Tips to help prevent falls

Knowing that patients with glaucoma may fall more, even if it is not clear why, what can ophthalmologists do to better educate about the risk? Below are a few suggestions.
1. Provide verbal and written guidance. When a patient has glaucoma, particularly if he or she is older and has more visual field damage, talk about the risk for falls. Have handouts available at the office that address falls. One resource that Dr. Ramulu and colleagues like is the National Falls Prevention Resource Center (www.ncoa.org/center-for-healthy-aging/falls-resource-center) from the NCOA.
2. Encourage patients to have a home visit for a review of falls prevention and falls risk. This kind of visit can be done by occupational therapists, said Scott Trudeau, PhD, OTR/L, productive aging and interprofessional collaborative practice program manager, American Occupational Therapy Association, Bethesda, Maryland. Although there are general factors that can decrease the risk for falls, each person will have individualized needs, Dr. Trudeau said. For example, installing a grab bar in the shower may be helpful, but its optimal placement will vary individually.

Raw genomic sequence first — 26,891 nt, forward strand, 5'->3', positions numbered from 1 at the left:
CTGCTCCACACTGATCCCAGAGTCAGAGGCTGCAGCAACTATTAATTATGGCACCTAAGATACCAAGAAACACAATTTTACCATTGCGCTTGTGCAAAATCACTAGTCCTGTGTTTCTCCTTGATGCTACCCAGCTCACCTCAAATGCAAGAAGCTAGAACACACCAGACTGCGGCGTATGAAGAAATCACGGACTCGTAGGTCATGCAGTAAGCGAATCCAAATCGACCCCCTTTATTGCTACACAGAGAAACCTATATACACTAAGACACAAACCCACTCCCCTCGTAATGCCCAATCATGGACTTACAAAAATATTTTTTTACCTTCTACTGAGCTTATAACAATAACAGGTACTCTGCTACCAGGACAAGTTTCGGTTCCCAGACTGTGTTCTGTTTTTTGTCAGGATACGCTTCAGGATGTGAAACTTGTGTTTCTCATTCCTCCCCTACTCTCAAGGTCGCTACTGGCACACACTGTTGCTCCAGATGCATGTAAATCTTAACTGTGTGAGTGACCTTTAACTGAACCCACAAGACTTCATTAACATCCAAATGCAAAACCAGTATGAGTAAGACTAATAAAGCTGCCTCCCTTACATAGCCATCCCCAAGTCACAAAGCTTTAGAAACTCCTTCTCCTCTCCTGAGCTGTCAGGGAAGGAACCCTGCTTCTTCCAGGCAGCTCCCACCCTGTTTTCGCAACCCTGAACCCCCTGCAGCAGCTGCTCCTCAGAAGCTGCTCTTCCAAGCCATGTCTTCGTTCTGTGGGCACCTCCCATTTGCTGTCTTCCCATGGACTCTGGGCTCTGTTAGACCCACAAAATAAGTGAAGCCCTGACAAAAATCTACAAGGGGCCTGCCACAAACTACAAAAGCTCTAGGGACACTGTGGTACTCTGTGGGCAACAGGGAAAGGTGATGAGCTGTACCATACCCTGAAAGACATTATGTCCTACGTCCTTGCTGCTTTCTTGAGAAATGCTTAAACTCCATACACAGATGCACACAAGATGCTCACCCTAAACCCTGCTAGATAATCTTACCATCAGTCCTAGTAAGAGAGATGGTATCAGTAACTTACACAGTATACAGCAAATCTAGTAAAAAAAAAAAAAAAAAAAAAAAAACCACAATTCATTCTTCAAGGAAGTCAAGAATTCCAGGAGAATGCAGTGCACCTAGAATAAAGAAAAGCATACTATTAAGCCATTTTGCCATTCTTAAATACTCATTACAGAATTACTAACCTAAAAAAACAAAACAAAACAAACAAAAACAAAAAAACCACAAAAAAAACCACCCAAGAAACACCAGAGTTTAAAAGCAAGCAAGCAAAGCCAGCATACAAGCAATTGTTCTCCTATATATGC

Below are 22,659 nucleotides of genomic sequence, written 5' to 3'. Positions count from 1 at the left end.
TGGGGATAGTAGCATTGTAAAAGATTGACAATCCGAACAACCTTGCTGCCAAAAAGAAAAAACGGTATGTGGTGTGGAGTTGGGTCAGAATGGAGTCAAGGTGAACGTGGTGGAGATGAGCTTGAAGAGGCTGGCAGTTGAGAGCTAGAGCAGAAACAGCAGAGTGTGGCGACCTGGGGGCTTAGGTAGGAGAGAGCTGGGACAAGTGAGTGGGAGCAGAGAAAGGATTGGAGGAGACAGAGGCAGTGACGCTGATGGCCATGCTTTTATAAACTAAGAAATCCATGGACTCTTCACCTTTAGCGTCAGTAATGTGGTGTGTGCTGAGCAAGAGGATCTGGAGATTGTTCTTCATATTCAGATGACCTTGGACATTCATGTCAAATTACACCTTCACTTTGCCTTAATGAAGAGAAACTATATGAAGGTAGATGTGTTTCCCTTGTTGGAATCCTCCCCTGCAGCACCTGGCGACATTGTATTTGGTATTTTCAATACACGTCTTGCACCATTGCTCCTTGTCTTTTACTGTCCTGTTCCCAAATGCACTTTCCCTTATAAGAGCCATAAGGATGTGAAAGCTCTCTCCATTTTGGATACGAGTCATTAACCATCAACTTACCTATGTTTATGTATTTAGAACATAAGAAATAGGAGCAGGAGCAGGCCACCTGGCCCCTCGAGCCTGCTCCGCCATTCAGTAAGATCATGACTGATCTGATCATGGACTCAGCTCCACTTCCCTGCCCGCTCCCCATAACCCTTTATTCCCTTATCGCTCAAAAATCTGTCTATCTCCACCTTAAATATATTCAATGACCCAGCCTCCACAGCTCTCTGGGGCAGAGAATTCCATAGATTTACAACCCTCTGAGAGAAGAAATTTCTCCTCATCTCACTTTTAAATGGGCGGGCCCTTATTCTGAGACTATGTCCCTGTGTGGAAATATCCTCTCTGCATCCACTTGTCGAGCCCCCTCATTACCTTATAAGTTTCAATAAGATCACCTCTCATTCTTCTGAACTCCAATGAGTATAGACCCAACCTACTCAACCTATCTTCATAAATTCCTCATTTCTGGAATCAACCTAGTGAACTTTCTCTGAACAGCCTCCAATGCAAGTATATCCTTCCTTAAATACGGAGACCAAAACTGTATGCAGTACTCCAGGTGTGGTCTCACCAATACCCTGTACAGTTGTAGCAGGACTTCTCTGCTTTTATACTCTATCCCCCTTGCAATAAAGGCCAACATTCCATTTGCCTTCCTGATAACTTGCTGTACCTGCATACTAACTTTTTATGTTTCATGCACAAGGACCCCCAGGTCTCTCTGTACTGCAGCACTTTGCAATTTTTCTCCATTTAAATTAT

3. Think better lighting and contrast. This may be something that an occupational therapist would address in more detail with a home visit, but it’s something to keep in mind if patients ask about falls risk or if physicians plan to update their office to cut down on the risk for falls. Better lighting and better contrast are two areas often discussed during home visits about falls, Dr. Trudeau said. He gave the example of a pristine white bathroom that may look great, but the lack of contrast can raise the risk for falls. Contrasting the color of the walls and floors—in addition to better lighting in the bathroom and other home areas—can be helpful, he said.